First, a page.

OTTAWA - Canada's metal producers are urging the government to push back against an American plan to slap steep tariffs on aluminum and steel imports, saying they are being unfairly targeted in a sweeping strategy aimed at protecting U.S. companies from state-sponsored Chinese producers.
President Donald Trump announced Thursday he intends to impose duties of 25 per cent on steel and 10 per cent on aluminum, with no mention of excluding Canada, which is the main supplier of both metals to the U.S.
The tariffs will be felt most heavily by workers and consumers in the United States as the "collateral damage" spreads throughout the American economy in the form of higher prices and stunted growth, said Jean Simard, head of the Aluminium Association of Canada.
"We're not part of the problem," Simard said. "The problem is China and the U.S. knows it."
Canada exports to the U.S. 90 per cent of the 3.2-million tonnes of aluminum it produces annually, which represents two thirds of America's total aluminum imports.
The proposed import duties would boost primary aluminum smelting jobs by an estimated 1,900, while at the same time destroying 23,000 to 90,000 jobs downstream, according to a report released Friday by Harbor, an aluminum industry consulting firm.
The tariffs will have repercussions north of the border regardless of whether the U.S. grants Canada an exemption, said Joseph Galimberti, president of the Canadian Steel Producers Association.
Diverted steel previously destined for the U.S. could swamp Canada's domestic market and will also drive down prices in other countries, making it more difficult for Canadian producers to sell elsewhere, Galimberti said.
"There is a significant volume of steel that will be displaced into the global market, which is already widely understood to be over capacity."
Numbers released by the steel producers association indicate the steel trade between Canada and the U.S. is balanced, with $6 billion of the product that moved in both directions across the border in 2017. Canada receives half of all American steel exports, while the U.S. receives 90 per cent of Canadian steel exports, the association said.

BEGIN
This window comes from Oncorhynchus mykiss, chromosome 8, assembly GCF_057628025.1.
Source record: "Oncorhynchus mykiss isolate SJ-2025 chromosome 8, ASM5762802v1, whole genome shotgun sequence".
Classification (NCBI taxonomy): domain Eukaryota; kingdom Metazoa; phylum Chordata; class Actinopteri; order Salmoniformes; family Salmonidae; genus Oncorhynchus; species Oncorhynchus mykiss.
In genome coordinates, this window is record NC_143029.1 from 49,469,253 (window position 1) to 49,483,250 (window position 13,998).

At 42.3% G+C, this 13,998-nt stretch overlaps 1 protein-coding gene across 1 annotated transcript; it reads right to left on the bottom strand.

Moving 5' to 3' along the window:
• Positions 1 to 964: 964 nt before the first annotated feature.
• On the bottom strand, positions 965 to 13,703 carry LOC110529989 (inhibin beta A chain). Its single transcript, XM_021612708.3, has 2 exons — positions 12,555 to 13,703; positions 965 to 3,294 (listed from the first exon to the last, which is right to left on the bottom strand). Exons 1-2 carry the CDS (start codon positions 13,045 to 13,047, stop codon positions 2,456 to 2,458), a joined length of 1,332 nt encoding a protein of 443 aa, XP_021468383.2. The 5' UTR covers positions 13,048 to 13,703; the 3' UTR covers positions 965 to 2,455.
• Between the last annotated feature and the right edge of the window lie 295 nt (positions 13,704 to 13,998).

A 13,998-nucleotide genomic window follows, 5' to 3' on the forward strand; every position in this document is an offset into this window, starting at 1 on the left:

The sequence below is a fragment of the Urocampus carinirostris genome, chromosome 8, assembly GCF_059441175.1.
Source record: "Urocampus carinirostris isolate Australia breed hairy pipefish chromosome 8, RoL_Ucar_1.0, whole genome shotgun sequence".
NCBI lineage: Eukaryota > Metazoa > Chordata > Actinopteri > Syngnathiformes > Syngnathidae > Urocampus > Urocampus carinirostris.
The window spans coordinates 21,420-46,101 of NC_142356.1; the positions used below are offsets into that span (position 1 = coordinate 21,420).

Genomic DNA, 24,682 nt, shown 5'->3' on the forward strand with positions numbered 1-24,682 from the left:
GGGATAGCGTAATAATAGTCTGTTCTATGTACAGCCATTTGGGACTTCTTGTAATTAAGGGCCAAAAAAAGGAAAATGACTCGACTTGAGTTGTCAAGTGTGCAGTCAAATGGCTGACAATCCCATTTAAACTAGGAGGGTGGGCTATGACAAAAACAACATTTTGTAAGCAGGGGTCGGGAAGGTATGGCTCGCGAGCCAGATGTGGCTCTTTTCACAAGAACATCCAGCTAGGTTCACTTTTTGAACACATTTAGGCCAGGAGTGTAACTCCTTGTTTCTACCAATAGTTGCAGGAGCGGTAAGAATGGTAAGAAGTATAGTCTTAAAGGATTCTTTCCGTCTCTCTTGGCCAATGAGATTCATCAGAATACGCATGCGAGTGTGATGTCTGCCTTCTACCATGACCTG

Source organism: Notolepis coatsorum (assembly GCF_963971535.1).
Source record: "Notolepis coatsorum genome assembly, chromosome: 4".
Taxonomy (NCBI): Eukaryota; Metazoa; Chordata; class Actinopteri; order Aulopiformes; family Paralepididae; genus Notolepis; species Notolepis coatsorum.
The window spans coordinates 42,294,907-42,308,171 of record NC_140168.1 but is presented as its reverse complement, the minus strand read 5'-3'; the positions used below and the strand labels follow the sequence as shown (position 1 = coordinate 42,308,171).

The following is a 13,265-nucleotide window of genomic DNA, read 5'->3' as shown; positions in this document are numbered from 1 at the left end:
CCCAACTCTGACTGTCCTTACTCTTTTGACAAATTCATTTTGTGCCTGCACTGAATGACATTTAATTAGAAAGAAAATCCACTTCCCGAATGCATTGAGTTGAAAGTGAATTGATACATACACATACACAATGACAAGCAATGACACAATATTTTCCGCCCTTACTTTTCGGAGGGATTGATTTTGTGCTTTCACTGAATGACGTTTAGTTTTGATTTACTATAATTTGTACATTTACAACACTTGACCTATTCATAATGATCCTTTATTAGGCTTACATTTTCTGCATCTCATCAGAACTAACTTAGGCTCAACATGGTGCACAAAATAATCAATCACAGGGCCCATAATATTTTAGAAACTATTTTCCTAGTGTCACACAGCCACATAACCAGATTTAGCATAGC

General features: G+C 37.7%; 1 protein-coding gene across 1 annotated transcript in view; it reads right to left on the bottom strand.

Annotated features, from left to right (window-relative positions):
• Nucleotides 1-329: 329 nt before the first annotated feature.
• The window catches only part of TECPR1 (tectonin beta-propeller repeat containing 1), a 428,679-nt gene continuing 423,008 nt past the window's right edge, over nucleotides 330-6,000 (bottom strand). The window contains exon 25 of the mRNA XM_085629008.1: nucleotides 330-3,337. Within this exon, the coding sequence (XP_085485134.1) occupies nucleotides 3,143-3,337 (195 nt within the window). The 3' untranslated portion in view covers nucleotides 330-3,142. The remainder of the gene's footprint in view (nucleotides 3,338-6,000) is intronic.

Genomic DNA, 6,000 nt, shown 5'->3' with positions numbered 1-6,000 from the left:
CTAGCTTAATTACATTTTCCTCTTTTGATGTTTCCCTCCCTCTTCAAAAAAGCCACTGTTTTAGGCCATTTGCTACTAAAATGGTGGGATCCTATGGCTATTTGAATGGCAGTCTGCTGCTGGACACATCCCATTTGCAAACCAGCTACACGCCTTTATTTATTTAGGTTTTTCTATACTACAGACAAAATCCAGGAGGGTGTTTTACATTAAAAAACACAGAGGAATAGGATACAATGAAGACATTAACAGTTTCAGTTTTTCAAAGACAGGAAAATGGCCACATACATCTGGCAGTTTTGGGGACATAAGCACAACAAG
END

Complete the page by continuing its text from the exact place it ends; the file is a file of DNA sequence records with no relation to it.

The epicentre of Canada's steel industry is Hamilton, Ont., and the surrounding region, where at least half of the country's steel exports originate, said chamber of commerce president Keanin Loomis.
"Steel to us is everything. It's our identity. It's our legacy," Loomis said, adding he and other chamber members were "gobsmacked" by Trump's announcement.
The president is expected to get around free-trade obligations between the two countries using a U.S. law that allows him to introduce the tariffs for reasons of national security.
Loomis pointed to the last time the U.S. imposed tariffs on Canadian steel imports, which occurred under former president George W. Bush. They were quickly reversed after the negative downstream effects on the American economy became apparent, he said.
"This has been tried before. It failed. It would be foolish to try ... this again."
Prime Minister Justin Trudeau called the trade measures "absolutely unacceptable."
"It just makes no sense to highlight that Canadian steel or aluminium could be a security threat to the United States," he said.
While there is scant detail on what the tariffs would look like, the North American automobile industry stands to be seriously affected.
"The auto sector really doesn't have a border," said Flavio Volpe, head of the Auto Parts Manufacturers' Association. "It's like a plate of spaghetti. It's not always that easy to pull one strand out."
It takes time to ramp up steel production, meaning that in the short term American consumers bear the costs of paying the tariffs, Volpe said. He added that boosting steel capacity is also capital intensive, the cost of which would also fall on American consumers.
Mark Nantais, president of the Canadian Vehicle Manufacturers' Association, said he didn't want to speculate about the tariffs in the absence of more details, but he encouraged Canadian officials to push for exemptions.
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